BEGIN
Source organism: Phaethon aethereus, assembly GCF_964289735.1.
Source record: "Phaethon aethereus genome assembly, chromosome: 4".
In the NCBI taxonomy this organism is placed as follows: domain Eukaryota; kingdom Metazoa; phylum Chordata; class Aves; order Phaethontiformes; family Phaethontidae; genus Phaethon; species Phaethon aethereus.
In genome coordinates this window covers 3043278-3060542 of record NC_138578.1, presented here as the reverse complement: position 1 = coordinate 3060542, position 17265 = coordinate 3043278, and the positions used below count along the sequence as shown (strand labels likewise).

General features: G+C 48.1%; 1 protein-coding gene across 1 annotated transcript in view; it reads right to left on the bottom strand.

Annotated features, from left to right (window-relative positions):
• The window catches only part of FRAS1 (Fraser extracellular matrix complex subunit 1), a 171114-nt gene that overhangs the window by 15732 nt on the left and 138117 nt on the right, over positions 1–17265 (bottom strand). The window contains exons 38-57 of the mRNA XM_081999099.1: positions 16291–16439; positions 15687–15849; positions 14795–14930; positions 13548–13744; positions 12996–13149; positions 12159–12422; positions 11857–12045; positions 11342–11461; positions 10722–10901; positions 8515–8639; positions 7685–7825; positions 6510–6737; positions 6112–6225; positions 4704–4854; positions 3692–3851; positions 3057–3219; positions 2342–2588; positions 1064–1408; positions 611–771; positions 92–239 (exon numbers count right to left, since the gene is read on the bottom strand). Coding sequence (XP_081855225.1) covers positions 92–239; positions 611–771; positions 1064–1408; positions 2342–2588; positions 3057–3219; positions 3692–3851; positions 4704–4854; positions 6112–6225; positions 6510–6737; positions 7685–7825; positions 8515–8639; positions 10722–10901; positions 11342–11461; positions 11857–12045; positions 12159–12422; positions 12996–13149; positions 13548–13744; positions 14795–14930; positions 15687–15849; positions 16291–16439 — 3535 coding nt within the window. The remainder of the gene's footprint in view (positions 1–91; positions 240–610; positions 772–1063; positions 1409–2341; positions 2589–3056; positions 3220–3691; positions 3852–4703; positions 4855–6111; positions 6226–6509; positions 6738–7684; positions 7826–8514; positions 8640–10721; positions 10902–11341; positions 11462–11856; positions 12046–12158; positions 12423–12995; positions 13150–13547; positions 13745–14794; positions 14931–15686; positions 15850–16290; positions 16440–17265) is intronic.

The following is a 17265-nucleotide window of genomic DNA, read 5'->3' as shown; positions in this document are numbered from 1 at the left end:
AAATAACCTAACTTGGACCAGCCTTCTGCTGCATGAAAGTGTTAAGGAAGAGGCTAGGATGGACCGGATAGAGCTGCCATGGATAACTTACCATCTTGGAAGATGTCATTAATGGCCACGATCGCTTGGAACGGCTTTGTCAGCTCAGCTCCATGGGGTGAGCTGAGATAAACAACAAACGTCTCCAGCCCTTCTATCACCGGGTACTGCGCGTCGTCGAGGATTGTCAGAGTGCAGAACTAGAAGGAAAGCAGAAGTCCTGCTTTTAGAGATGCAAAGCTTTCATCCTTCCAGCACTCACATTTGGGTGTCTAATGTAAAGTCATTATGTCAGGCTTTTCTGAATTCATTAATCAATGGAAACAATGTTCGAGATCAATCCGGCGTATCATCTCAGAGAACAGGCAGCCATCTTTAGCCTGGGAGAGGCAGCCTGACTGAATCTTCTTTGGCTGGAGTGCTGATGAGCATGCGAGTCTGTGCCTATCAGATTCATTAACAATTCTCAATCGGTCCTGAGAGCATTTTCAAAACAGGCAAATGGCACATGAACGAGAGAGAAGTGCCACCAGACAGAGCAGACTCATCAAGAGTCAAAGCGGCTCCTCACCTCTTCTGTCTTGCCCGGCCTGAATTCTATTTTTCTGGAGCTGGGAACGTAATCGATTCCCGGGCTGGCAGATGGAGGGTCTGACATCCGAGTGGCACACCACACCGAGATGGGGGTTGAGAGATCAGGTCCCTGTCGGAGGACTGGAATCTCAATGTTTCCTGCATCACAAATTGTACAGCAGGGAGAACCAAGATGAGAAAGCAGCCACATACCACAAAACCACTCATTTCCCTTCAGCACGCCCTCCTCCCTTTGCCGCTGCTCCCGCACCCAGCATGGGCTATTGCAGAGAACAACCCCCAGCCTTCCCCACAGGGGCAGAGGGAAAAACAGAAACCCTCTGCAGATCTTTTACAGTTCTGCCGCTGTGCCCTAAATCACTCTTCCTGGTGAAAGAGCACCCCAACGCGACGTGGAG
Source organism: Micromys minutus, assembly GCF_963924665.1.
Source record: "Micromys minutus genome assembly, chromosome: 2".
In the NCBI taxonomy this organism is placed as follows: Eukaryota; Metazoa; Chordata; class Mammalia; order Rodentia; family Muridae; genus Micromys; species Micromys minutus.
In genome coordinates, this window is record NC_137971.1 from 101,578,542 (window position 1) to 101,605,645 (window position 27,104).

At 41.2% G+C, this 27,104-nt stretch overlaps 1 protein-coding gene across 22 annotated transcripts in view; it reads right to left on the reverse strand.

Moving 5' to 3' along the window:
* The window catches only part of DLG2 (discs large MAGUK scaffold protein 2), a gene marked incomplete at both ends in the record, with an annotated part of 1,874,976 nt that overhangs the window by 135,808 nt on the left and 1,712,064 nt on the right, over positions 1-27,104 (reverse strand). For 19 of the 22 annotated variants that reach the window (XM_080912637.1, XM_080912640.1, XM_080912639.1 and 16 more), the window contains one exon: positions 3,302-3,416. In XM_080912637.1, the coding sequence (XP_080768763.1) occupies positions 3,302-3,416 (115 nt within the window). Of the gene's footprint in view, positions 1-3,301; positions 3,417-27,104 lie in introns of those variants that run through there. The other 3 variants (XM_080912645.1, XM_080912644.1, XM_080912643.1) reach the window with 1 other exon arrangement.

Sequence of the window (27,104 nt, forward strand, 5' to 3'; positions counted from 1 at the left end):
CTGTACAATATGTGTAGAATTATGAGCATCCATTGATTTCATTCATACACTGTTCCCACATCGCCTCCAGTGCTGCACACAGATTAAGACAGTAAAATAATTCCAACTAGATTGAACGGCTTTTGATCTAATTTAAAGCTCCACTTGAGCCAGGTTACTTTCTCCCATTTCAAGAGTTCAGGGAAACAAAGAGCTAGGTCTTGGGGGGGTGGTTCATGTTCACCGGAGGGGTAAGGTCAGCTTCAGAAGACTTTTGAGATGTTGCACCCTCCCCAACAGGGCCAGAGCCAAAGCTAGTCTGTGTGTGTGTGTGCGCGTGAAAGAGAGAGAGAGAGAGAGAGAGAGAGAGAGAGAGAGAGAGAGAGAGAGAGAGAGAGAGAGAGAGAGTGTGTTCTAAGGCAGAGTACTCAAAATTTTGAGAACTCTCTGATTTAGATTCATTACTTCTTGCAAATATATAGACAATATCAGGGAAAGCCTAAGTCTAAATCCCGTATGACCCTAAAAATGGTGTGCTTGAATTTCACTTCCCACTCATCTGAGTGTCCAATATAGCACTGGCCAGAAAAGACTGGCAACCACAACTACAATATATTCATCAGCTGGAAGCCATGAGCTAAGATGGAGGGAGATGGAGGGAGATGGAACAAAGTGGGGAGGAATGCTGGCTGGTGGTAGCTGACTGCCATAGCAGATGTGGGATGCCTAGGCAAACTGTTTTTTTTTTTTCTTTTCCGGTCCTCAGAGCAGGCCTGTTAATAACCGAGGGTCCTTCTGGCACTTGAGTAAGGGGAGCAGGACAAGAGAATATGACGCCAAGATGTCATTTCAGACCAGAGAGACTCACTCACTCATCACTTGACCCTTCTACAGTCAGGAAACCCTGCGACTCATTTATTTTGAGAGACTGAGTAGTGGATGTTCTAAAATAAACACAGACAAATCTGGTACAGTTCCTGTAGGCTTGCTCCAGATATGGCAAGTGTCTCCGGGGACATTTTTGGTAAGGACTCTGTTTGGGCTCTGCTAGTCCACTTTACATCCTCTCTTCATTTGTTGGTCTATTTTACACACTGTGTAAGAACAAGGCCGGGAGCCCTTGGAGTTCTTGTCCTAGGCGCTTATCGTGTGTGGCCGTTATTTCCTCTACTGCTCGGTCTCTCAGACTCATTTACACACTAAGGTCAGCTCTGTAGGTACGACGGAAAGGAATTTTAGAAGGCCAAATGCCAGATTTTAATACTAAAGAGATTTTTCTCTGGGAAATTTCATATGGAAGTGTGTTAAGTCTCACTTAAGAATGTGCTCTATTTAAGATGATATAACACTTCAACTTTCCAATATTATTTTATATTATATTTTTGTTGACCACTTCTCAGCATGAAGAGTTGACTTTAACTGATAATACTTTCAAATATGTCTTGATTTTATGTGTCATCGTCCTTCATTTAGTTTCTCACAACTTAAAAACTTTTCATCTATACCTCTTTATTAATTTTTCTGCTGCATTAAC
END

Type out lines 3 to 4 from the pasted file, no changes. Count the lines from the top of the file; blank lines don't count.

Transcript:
In the NCBI taxonomy this organism is placed as follows: domain Eukaryota; kingdom Metazoa; phylum Chordata; class Aves; order Phaethontiformes; family Phaethontidae; genus Phaethon; species Phaethon aethereus.
In genome coordinates this window covers 3043278-3060542 of record NC_138578.1, presented here as the reverse complement: position 1 = coordinate 3060542, position 17265 = coordinate 3043278, and the positions used below count along the sequence as shown (strand labels likewise).